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International Trade and Labor Income Risk in the United States

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  • Mine Zeynep Senses

    (Johns Hopkins University)

  • Pravin Krishna

    (Johns Hopkins University and NBER)

Abstract

This paper studies empirically the links between international trade and labor income risk faced by workers in the United States. We use longitudinal data on workers to estimate time-varying individual income risk at the industry level. We then combine our estimates of persistent labor income risk with measures of exposure to international trade to analyze the relationship between trade and labor income risk. Importantly, by contrasting estimates from various sub-samples of workers, such as those who switched to a different industry (or sector) with those who remained in the same industry throughout the sample, we study the relative importance of the different channels through which international trade affects individual income risk. Finally, we use these estimates to conduct a welfare analysis evaluating the benefits or costs of trade through the income risk channel. We find increased import penetration to have a statistically and economically significant effect on labor income risk in the US. Under standard parameter values for the inter-temporal discount rate and the rate of risk aversion, this increase in risk is (certainty) equivalent to a reduction in lifetime consumption of about five percent.

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Bibliographic Info

Paper provided by Society for Economic Dynamics in its series 2009 Meeting Papers with number 471.

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Date of creation: 2009
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Handle: RePEc:red:sed009:471

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References

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Citations

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Cited by:
  1. Ann Harrison & John McLaren & Margaret S. McMillan, 2010. "Recent Findings on Trade and Inequality," NBER Working Papers 16425, National Bureau of Economic Research, Inc.
  2. Harrison, Ann & McLaren, John & McMillan, Margaret, 2011. "Recent perspectives on trade and inequality," Policy Research Working Paper Series 5754, The World Bank.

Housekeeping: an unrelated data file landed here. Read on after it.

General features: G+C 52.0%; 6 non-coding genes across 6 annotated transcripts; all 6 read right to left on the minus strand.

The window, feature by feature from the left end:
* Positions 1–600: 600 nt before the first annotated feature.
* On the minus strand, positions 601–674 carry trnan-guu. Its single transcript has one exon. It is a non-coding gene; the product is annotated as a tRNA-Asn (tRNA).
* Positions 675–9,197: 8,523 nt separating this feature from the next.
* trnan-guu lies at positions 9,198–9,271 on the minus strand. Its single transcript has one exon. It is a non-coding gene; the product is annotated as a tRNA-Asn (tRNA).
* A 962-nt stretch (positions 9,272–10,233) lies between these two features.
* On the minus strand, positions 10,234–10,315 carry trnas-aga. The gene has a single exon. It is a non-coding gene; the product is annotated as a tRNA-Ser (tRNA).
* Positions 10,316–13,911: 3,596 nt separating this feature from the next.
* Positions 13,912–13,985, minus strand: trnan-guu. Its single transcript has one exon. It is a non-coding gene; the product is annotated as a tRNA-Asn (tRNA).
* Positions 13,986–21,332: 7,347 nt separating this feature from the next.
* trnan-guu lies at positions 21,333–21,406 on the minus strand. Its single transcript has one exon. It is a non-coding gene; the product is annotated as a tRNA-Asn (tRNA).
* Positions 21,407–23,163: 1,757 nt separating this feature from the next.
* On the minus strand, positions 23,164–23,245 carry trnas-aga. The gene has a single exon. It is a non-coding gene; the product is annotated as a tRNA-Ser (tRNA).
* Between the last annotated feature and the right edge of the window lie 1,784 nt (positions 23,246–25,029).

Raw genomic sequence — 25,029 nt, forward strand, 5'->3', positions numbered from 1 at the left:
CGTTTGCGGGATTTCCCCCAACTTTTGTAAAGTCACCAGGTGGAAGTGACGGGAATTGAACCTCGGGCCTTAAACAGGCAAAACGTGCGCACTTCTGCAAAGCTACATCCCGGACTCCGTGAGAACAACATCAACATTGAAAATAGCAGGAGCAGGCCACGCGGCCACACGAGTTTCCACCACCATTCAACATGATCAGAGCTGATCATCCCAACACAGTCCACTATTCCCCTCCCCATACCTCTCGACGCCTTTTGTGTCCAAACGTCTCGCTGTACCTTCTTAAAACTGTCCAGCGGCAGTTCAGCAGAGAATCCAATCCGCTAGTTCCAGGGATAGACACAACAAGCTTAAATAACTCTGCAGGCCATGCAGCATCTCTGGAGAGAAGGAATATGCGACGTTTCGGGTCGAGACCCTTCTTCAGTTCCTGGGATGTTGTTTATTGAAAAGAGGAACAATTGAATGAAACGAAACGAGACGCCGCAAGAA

3. Sly, Nicholas, 2010. "Skill Acquisition, Incentive Contracts and Jobs: Labor Market Adjustment to Trade," MPRA Paper 25004, University Library of Munich, Germany.
  4. Christopher Kurz & Mine Z. Senses, 2013. "Importing, exporting and firm-level employment volatility," Finance and Economics Discussion Series 2013-44, Board of Governors of the Federal Reserve System (U.S.).
  5. Robin Burgess & Dave Donaldson, 2012. "Can openness to trade reduce income volatility? Evidence from colonial India's famine era," LSE Research Online Documents on Economics 54255, London School of Economics and Political Science, LSE Library.
  6. Jan Hogrefe & Yao Yao, 2012. "Offshoring and Labor Income Risk: An Empirical Investigation," SOEPpapers on Multidisciplinary Panel Data Research 515, DIW Berlin, The German Socio-Economic Panel (SOEP).
  7. Hogrefe, Jan & Yao, Yao, 2012. "Offshoring and labor income risk," ZEW Discussion Papers 12-025, ZEW - Zentrum für Europäische Wirtschaftsforschung / Center for European Economic Research.
  8. Christopher Kurz & Mine Z. Senses, 2013. "Importing, Exporting And Firm-Level Employment Volatility," Working Papers 13-31, Center for Economic Studies, U.S. Census Bureau.
  9. Senses, Mine Zeynep, 2010. "The effects of offshoring on the elasticity of labor demand," Journal of International Economics, Elsevier, vol. 81(1), pages 89-98, May.

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